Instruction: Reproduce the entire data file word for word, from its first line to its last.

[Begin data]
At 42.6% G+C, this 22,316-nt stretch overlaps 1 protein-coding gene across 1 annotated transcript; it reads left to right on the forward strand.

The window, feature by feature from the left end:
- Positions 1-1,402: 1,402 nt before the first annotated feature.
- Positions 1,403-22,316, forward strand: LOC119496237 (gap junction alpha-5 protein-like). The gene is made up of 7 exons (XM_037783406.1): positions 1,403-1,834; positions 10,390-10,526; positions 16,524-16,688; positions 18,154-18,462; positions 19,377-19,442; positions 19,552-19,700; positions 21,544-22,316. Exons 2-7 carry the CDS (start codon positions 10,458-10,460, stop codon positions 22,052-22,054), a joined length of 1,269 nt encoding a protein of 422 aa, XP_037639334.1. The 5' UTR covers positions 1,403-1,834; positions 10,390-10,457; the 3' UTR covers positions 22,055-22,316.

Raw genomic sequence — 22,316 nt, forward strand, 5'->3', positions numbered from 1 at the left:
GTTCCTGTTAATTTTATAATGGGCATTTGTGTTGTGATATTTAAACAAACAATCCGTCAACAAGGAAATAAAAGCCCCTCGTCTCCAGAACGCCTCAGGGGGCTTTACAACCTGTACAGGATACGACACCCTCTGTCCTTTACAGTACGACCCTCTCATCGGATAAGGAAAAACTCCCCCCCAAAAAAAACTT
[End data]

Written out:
At 42.6% G+C, this 22,316-nt stretch overlaps 1 protein-coding gene across 1 annotated transcript; it reads left to right on the forward strand.

The window, feature by feature from the left end:
- Positions 1-1,402: 1,402 nt before the first annotated feature.
- Positions 1,403-22,316, forward strand: LOC119496237 (gap junction alpha-5 protein-like). The gene is made up of 7 exons (XM_037783406.1): positions 1,403-1,834; positions 10,390-10,526; positions 16,524-16,688; positions 18,154-18,462; positions 19,377-19,442; positions 19,552-19,700; positions 21,544-22,316. Exons 2-7 carry the CDS (start codon positions 10,458-10,460, stop codon positions 22,052-22,054), a joined length of 1,269 nt encoding a protein of 422 aa, XP_037639334.1. The 5' UTR covers positions 1,403-1,834; positions 10,390-10,457; the 3' UTR covers positions 22,055-22,316.

Raw genomic sequence — 22,316 nt, forward strand, 5'->3', positions numbered from 1 at the left:
GTTCCTGTTAATTTTATAATGGGCATTTGTGTTGTGATATTTAAACAAACAATCCGTCAACAAGGAAATAAAAGCCCCTCGTCTCCAGAACGCCTCAGGGGGCTTTACAACCTGTACAGGATACGACACCCTCTGTCCTTTACAGTACGACCCTCTCATCGGATAAGGAAAAACTCCCCCCCAAAAAAAACTT